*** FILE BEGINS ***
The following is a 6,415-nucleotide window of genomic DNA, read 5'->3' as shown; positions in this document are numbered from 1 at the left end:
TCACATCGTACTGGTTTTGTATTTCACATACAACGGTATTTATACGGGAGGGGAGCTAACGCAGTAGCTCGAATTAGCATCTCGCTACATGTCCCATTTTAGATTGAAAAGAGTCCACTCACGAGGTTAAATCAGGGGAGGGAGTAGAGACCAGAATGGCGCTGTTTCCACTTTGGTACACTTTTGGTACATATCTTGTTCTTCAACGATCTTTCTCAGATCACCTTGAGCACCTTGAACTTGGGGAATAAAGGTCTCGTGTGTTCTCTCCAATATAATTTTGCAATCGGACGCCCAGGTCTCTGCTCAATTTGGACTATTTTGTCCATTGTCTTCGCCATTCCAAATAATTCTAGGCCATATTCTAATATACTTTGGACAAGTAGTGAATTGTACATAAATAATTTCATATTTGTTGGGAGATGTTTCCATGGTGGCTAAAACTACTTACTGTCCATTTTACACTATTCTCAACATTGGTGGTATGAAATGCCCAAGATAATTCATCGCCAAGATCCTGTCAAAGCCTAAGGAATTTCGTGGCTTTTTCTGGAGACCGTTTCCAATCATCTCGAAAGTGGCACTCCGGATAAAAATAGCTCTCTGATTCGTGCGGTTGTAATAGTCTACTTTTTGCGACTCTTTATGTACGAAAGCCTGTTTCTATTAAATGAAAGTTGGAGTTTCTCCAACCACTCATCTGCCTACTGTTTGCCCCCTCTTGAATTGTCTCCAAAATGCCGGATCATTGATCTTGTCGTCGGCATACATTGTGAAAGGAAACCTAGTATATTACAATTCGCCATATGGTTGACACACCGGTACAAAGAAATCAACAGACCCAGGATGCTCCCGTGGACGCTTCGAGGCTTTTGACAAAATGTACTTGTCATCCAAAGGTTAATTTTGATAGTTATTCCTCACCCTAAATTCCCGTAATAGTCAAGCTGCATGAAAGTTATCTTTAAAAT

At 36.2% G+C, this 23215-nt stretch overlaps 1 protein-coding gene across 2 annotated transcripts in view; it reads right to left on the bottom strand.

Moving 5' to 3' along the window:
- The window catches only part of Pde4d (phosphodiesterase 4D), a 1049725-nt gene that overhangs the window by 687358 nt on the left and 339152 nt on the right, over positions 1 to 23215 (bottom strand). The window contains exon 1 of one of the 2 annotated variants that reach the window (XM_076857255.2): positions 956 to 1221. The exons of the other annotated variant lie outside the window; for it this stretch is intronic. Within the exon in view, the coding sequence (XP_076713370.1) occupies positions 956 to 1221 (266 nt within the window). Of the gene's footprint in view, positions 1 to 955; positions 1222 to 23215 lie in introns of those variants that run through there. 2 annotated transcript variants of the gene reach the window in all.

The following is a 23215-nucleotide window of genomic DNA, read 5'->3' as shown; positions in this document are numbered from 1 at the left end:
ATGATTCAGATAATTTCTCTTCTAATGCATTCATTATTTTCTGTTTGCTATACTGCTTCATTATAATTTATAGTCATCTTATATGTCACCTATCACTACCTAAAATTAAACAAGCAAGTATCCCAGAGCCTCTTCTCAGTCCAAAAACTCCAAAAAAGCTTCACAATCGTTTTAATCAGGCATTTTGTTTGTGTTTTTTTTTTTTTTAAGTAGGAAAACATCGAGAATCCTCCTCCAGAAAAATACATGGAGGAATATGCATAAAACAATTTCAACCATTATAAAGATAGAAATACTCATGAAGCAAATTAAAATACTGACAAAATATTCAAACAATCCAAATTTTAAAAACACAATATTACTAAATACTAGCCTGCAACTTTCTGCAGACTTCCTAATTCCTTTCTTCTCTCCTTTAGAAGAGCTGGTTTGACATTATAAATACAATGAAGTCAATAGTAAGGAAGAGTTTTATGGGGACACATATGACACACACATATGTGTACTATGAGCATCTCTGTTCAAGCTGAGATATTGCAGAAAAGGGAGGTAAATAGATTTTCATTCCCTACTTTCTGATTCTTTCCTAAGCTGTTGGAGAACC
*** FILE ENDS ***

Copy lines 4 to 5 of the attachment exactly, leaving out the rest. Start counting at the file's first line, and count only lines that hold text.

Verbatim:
Moving 5' to 3' along the window:
- The window catches only part of Pde4d (phosphodiesterase 4D), a 1049725-nt gene that overhangs the window by 687358 nt on the left and 339152 nt on the right, over positions 1 to 23215 (bottom strand). The window contains exon 1 of one of the 2 annotated variants that reach the window (XM_076857255.2): positions 956 to 1221. The exons of the other annotated variant lie outside the window; for it this stretch is intronic. Within the exon in view, the coding sequence (XP_076713370.1) occupies positions 956 to 1221 (266 nt within the window). Of the gene's footprint in view, positions 1 to 955; positions 1222 to 23215 lie in introns of those variants that run through there. 2 annotated transcript variants of the gene reach the window in all.